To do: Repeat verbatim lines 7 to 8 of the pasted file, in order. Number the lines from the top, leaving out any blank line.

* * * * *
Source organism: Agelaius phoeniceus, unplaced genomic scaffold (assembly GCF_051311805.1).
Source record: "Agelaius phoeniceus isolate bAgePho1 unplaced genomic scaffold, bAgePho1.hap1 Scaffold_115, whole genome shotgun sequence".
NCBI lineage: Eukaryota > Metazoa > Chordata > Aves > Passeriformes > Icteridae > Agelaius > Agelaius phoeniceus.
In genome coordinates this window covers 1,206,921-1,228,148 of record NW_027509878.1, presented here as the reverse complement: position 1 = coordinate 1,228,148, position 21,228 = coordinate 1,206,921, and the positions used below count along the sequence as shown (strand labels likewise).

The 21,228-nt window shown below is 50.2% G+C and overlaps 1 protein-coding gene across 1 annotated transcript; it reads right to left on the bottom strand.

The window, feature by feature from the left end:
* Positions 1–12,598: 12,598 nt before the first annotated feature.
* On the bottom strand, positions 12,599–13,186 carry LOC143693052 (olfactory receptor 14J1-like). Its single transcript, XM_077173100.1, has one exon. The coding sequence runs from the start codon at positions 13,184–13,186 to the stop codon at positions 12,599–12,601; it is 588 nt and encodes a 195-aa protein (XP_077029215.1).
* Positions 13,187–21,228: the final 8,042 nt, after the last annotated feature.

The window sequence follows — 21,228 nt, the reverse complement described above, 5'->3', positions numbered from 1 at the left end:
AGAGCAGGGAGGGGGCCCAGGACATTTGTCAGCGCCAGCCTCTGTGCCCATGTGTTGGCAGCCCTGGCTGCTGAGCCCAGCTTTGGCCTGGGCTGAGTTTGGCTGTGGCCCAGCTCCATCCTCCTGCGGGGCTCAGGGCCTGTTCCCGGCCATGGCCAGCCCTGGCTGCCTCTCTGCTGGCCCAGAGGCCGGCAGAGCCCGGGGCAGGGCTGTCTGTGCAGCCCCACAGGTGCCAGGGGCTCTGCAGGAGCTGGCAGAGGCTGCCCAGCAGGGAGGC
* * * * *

* Positions 1–12,598: 12,598 nt before the first annotated feature.
* On the bottom strand, positions 12,599–13,186 carry LOC143693052 (olfactory receptor 14J1-like). Its single transcript, XM_077173100.1, has one exon. The coding sequence runs from the start codon at positions 13,184–13,186 to the stop codon at positions 12,599–12,601; it is 588 nt and encodes a 195-aa protein (XP_077029215.1).